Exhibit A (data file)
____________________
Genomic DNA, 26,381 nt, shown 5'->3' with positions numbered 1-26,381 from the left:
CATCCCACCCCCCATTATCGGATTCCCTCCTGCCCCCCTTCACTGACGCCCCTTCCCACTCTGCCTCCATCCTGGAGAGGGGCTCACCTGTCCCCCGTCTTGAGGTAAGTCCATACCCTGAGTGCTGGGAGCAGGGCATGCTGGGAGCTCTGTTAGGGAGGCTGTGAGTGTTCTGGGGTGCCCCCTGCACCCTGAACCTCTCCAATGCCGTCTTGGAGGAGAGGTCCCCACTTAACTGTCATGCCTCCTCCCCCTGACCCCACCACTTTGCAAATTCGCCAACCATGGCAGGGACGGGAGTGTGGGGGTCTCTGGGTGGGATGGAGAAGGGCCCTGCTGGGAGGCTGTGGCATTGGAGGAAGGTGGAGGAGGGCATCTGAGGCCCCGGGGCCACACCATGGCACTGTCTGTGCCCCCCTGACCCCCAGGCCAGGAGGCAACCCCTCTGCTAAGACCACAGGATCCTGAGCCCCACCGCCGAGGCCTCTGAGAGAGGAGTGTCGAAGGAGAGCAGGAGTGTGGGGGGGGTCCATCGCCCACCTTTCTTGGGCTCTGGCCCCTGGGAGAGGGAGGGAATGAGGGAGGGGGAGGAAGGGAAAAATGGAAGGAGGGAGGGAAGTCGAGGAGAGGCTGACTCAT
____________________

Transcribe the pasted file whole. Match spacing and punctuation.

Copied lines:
Genomic DNA, 26,381 nt, shown 5'->3' with positions numbered 1-26,381 from the left:
CATCCCACCCCCCATTATCGGATTCCCTCCTGCCCCCCTTCACTGACGCCCCTTCCCACTCTGCCTCCATCCTGGAGAGGGGCTCACCTGTCCCCCGTCTTGAGGTAAGTCCATACCCTGAGTGCTGGGAGCAGGGCATGCTGGGAGCTCTGTTAGGGAGGCTGTGAGTGTTCTGGGGTGCCCCCTGCACCCTGAACCTCTCCAATGCCGTCTTGGAGGAGAGGTCCCCACTTAACTGTCATGCCTCCTCCCCCTGACCCCACCACTTTGCAAATTCGCCAACCATGGCAGGGACGGGAGTGTGGGGGTCTCTGGGTGGGATGGAGAAGGGCCCTGCTGGGAGGCTGTGGCATTGGAGGAAGGTGGAGGAGGGCATCTGAGGCCCCGGGGCCACACCATGGCACTGTCTGTGCCCCCCTGACCCCCAGGCCAGGAGGCAACCCCTCTGCTAAGACCACAGGATCCTGAGCCCCACCGCCGAGGCCTCTGAGAGAGGAGTGTCGAAGGAGAGCAGGAGTGTGGGGGGGGTCCATCGCCCACCTTTCTTGGGCTCTGGCCCCTGGGAGAGGGAGGGAATGAGGGAGGGGGAGGAAGGGAAAAATGGAAGGAGGGAGGGAAGTCGAGGAGAGGCTGACTCAT